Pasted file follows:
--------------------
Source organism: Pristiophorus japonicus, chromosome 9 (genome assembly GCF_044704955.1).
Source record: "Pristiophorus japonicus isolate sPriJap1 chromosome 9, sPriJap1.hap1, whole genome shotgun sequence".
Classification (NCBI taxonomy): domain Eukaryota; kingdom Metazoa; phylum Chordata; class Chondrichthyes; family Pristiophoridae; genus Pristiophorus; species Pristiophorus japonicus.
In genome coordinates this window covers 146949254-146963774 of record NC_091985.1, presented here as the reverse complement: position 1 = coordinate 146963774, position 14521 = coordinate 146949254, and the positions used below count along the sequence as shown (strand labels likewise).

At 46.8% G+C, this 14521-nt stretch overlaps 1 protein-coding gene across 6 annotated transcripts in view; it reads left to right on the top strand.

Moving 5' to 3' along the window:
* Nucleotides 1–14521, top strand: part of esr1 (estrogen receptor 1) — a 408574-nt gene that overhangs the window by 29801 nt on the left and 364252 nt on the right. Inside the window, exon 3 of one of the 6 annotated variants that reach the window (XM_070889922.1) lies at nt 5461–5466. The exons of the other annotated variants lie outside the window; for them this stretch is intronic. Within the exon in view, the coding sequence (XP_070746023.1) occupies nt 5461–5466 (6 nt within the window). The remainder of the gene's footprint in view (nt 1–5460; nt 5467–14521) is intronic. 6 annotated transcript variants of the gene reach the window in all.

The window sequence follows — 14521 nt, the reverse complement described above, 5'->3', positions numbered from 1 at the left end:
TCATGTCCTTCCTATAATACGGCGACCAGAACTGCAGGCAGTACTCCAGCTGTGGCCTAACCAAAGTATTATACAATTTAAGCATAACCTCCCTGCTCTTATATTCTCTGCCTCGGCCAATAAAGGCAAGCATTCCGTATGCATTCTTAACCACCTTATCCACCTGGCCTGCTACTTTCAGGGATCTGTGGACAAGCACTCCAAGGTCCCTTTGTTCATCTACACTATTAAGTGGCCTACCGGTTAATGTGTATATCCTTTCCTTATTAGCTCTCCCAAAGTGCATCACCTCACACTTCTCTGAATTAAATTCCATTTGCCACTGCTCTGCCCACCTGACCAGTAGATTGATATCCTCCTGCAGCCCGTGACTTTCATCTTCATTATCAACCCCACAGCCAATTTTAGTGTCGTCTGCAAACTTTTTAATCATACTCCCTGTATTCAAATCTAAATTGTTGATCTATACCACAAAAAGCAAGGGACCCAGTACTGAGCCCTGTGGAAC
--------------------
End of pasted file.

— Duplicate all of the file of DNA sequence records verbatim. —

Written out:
Source organism: Pristiophorus japonicus, chromosome 9 (genome assembly GCF_044704955.1).
Source record: "Pristiophorus japonicus isolate sPriJap1 chromosome 9, sPriJap1.hap1, whole genome shotgun sequence".
Classification (NCBI taxonomy): domain Eukaryota; kingdom Metazoa; phylum Chordata; class Chondrichthyes; family Pristiophoridae; genus Pristiophorus; species Pristiophorus japonicus.
In genome coordinates this window covers 146949254-146963774 of record NC_091985.1, presented here as the reverse complement: position 1 = coordinate 146963774, position 14521 = coordinate 146949254, and the positions used below count along the sequence as shown (strand labels likewise).

At 46.8% G+C, this 14521-nt stretch overlaps 1 protein-coding gene across 6 annotated transcripts in view; it reads left to right on the top strand.

Moving 5' to 3' along the window:
* Nucleotides 1–14521, top strand: part of esr1 (estrogen receptor 1) — a 408574-nt gene that overhangs the window by 29801 nt on the left and 364252 nt on the right. Inside the window, exon 3 of one of the 6 annotated variants that reach the window (XM_070889922.1) lies at nt 5461–5466. The exons of the other annotated variants lie outside the window; for them this stretch is intronic. Within the exon in view, the coding sequence (XP_070746023.1) occupies nt 5461–5466 (6 nt within the window). The remainder of the gene's footprint in view (nt 1–5460; nt 5467–14521) is intronic. 6 annotated transcript variants of the gene reach the window in all.

The window sequence follows — 14521 nt, the reverse complement described above, 5'->3', positions numbered from 1 at the left end:
TCATGTCCTTCCTATAATACGGCGACCAGAACTGCAGGCAGTACTCCAGCTGTGGCCTAACCAAAGTATTATACAATTTAAGCATAACCTCCCTGCTCTTATATTCTCTGCCTCGGCCAATAAAGGCAAGCATTCCGTATGCATTCTTAACCACCTTATCCACCTGGCCTGCTACTTTCAGGGATCTGTGGACAAGCACTCCAAGGTCCCTTTGTTCATCTACACTATTAAGTGGCCTACCGGTTAATGTGTATATCCTTTCCTTATTAGCTCTCCCAAAGTGCATCACCTCACACTTCTCTGAATTAAATTCCATTTGCCACTGCTCTGCCCACCTGACCAGTAGATTGATATCCTCCTGCAGCCCGTGACTTTCATCTTCATTATCAACCCCACAGCCAATTTTAGTGTCGTCTGCAAACTTTTTAATCATACTCCCTGTATTCAAATCTAAATTGTTGATCTATACCACAAAAAGCAAGGGACCCAGTACTGAGCCCTGTGGAAC